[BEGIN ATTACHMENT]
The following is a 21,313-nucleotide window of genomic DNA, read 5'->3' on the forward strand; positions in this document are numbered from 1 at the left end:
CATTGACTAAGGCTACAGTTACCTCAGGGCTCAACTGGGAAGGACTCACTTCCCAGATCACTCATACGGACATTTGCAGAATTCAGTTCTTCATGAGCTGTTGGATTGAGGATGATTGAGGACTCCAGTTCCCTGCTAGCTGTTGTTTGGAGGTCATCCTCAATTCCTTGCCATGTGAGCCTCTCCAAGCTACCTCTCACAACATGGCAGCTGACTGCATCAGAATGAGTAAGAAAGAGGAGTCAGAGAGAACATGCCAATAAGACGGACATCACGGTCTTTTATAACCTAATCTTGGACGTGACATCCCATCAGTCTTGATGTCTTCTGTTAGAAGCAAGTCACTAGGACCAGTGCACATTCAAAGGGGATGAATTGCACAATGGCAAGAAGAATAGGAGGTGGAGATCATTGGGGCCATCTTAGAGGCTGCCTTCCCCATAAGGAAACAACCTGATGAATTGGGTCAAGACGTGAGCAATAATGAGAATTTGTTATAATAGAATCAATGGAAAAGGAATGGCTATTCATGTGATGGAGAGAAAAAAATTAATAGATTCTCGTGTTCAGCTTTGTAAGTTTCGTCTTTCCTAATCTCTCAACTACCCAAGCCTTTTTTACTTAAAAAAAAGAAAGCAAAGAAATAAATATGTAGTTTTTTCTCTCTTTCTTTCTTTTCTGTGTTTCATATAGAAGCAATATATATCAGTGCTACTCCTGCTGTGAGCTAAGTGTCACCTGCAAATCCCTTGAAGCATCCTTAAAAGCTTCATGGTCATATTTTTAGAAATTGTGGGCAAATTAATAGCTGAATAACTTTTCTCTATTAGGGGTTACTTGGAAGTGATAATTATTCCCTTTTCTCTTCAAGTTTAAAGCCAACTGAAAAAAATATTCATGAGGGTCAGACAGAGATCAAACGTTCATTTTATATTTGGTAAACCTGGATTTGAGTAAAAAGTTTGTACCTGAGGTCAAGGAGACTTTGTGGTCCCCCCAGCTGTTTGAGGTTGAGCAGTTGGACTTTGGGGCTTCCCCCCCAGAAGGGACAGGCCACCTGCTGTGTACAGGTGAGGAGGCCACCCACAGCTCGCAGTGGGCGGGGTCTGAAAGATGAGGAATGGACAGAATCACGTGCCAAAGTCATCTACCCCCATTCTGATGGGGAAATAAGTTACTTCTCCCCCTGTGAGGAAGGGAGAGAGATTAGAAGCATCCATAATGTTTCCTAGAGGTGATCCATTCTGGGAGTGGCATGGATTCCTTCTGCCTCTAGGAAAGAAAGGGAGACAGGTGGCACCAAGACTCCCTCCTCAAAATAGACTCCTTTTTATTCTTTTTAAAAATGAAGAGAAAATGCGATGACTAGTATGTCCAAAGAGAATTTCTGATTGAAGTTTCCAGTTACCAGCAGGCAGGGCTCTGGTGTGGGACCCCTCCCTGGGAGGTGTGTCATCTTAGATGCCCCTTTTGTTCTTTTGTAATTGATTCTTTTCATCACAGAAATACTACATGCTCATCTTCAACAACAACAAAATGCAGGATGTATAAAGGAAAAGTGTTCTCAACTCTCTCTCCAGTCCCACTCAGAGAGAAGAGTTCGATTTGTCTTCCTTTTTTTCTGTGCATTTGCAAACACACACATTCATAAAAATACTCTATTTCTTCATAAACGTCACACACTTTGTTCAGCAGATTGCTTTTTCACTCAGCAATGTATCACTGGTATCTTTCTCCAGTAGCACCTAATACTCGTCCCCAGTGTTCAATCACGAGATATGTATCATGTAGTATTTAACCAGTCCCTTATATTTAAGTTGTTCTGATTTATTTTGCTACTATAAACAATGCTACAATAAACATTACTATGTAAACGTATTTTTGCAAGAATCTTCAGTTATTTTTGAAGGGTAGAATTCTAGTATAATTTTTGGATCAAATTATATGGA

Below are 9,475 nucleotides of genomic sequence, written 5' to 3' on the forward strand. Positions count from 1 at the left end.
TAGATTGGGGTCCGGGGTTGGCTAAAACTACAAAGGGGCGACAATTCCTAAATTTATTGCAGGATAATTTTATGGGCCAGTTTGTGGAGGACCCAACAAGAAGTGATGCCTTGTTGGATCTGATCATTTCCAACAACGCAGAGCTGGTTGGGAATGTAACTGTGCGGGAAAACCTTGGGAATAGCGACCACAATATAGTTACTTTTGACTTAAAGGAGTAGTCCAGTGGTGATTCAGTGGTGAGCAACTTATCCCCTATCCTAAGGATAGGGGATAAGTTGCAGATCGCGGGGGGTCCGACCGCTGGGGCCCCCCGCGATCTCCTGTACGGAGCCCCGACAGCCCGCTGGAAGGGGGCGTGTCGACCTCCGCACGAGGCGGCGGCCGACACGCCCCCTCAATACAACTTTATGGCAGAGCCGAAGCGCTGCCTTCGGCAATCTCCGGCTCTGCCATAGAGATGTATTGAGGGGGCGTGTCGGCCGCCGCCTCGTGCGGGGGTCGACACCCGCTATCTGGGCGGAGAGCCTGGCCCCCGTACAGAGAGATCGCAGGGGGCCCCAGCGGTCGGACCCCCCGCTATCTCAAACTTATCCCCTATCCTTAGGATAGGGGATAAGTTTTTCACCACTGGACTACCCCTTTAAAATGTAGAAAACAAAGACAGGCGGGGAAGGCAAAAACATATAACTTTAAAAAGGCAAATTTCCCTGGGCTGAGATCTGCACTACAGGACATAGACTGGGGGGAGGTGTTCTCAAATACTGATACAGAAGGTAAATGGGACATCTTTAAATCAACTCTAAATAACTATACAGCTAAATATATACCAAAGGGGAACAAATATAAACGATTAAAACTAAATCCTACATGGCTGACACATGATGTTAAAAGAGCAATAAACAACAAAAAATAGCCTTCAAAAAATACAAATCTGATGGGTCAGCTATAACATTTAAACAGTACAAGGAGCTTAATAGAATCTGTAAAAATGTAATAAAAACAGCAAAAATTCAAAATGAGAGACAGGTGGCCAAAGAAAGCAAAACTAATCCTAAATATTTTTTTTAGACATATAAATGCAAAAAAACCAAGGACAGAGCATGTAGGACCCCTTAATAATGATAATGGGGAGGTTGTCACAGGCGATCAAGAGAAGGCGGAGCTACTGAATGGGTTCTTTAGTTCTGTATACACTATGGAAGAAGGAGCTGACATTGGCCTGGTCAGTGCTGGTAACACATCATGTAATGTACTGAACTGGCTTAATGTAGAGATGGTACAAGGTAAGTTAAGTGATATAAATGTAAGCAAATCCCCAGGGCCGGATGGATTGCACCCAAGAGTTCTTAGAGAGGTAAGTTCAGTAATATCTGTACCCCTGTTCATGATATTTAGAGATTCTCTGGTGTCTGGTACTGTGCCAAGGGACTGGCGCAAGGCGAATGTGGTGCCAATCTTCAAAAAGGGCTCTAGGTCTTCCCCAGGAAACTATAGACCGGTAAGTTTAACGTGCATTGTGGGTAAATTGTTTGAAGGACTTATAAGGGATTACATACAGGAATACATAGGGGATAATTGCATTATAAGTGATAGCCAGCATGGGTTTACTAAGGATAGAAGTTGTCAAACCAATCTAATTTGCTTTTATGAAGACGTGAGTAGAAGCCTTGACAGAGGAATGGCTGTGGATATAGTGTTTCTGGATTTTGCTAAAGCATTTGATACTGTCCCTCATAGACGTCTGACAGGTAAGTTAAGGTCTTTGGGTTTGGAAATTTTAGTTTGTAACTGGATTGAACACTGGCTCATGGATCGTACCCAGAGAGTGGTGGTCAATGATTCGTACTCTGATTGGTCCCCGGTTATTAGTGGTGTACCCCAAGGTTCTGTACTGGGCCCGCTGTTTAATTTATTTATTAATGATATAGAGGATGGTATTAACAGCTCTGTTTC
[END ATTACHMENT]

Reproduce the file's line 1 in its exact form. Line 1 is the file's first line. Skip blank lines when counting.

The following is a 21,313-nucleotide window of genomic DNA, read 5'->3' on the forward strand; positions in this document are numbered from 1 at the left end: